Eventually my students would reach the end of their patience and demand the answer. I don’t remember in my eight years of teaching anyone actually solving it:

Man crawls on all fours as a baby, walks on two legs as an adult, and uses a cane in old age.

If you know what happens next to Oedipus in Sophocles’ play, you realize the depths of the irony: Oedipus solves the Sphinx’s riddle about the nature of man, but cannot solve the riddle of his own nature, his own fate.

Riddles don’t seem to be part of our common discourse today, but puns are, and they’re rather akin to them. I have two friends in particular who are really gifted at coming up with puns, and it always takes me several moments to even realize what they’re talking about.

Like riddles, puns rely on something similar to metaphor–on pulling together sounds that you do not normally associate, as riddles pull together disparate ideas or images. And, I would admit, despite my own personal frustration and lack of skill with both, puns and riddles have the unique ability to refresh language, to make you encounter words you think you knew in a new way.

Puns and riddles are poetic.

In his wonderful essay “The Persistence of Riddles,” my friend Richard Wilbur says that riddles “unlimber the mind, making us aware of the arbitrariness of our taxonomy; they restore us briefly to clear-eyed ignorance and a sense of mystery” (The Catbird’s Song 46).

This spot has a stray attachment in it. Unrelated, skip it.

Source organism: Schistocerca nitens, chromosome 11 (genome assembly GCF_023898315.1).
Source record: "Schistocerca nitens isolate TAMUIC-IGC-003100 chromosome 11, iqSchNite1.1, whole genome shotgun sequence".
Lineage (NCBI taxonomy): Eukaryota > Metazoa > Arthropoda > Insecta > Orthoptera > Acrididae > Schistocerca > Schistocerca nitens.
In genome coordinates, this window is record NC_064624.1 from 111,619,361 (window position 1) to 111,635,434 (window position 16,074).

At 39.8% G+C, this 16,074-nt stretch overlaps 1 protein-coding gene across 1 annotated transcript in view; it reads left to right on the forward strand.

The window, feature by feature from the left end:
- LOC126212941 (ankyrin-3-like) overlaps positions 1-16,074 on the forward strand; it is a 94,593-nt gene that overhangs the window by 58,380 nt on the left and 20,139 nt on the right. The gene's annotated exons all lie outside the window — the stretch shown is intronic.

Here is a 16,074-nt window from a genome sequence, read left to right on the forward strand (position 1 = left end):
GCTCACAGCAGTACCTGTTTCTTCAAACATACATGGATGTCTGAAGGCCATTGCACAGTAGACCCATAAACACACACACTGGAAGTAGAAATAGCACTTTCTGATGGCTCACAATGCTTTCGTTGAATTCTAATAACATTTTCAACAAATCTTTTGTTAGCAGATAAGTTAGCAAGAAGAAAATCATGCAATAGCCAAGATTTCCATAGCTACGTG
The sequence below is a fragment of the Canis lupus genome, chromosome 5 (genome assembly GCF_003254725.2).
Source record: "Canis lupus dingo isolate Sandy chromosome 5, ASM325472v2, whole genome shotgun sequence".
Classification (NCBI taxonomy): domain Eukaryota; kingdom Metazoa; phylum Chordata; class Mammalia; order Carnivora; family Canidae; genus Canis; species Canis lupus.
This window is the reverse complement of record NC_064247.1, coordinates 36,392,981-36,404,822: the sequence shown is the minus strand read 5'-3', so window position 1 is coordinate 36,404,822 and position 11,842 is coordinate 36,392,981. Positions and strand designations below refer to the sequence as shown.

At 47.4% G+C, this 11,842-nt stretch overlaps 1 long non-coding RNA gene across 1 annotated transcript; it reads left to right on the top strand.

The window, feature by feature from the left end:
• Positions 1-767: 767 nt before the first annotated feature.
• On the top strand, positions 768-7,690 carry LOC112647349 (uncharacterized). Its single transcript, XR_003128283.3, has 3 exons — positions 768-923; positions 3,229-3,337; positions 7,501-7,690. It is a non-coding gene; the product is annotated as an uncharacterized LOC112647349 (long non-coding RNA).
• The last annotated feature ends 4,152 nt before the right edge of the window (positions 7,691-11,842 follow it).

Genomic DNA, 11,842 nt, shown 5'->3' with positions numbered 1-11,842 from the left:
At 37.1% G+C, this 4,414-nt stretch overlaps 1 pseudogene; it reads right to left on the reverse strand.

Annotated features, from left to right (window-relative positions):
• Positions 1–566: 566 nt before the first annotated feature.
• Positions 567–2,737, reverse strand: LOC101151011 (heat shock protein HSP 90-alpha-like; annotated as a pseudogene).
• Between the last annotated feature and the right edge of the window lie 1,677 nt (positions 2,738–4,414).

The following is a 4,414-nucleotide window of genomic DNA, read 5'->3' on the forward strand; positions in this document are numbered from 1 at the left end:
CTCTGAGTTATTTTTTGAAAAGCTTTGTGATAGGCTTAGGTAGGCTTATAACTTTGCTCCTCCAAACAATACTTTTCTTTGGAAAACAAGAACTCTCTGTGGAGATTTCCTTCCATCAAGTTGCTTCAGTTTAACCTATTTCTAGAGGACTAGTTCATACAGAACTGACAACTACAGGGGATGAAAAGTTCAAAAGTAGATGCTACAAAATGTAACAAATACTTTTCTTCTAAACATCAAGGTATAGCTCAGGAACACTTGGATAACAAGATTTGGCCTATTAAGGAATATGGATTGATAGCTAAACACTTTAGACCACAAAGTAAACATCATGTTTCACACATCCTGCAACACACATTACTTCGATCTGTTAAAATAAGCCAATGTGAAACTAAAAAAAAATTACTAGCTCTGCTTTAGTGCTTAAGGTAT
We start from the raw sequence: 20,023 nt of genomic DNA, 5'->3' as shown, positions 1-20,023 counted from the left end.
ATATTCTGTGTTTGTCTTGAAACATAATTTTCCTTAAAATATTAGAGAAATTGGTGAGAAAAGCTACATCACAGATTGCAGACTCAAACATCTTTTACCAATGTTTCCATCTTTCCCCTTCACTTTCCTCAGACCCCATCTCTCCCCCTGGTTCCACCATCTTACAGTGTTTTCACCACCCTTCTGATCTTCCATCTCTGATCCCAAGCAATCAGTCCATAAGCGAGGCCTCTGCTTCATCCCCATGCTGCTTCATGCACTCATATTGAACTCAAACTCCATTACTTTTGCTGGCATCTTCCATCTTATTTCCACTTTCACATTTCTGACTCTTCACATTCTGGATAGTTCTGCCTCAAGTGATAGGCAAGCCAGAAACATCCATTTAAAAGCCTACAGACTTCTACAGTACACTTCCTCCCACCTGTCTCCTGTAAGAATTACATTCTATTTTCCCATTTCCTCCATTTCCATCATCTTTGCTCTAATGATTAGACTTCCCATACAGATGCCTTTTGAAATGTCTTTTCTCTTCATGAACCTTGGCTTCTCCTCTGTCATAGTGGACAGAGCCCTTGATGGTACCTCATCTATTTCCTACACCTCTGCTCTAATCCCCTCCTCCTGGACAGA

“Clear-eyed ignorance and a sense of mystery.” I love that. Flannery would too.

We think and move and live in language–in a particular dialect, conditioned by time and location and class and economic status and ethnic background and all sorts of things we don’t even realize are forming the way we speak and think. But riddles–and, I believe, poems– have the power to engage us with language in fresh ways that can make words strange and new for us again.

Here’s a wonderful riddle Wilbur offers in that same essay:

In marble walls as white as milk
Lined with a skin as soft as silk,
Within a fountain crystal-clear,
A golden apple doth appear.
No doors there are to this stronghold,
Yet thieves break in and steal the gold.

The first two lines begin gently, with similes. Similes are always easier to swallow than metaphors; they claim less. The marble walls as white “as milk”–like it, but not exactly; they have a skin soft “as silk”–an arresting image, to be sure, but nothing to get too worked up about.

But the riddle intensifies as it ventures into metaphor: “a golden apple” appears “within a fountain crystal-clear”–and your mind starts to stretch a bit as you imagine the apple bobbing up and down in the water cascading from some kind of source. Of course, the apple is a metaphor, but for what? And you can’t quite get the image of an apple floating in water out of your head, even though you know it obscures as much as it reveals.

The last clue is more tantalizing than it is helpful (at least it was for me, as I read it before finally allowing my eyes to slip down to the answer). Another metaphor appears: the apple in the fountain is somehow “a stronghold” that is nevertheless breached by “thieves” who “break in and steal the gold.”

Have you guessed the answer?

Wilbur again:

That rich and curious structure, that doorless stronghold, sounds as if it belonged in a fairy tale or chivalric romance. To someone unused to the aesthetic of riddles, it might seem anticlimactic, after all that marble, silk, and gold, that the answer should be merely “an egg.” But that is not how enigmas are to be taken; whatever else they do, they are out to restore for a moment the wonder of ordinary things—to make us amazed, in this case, that an egg should be what it is. (Ibid. 44, emphasis added)

That is what a riddle is—and a pun, and a kenning, and any truly metaphorical use of language. That is what poetry is: the mode of language that can “restore for a moment the wonder of ordinary things.”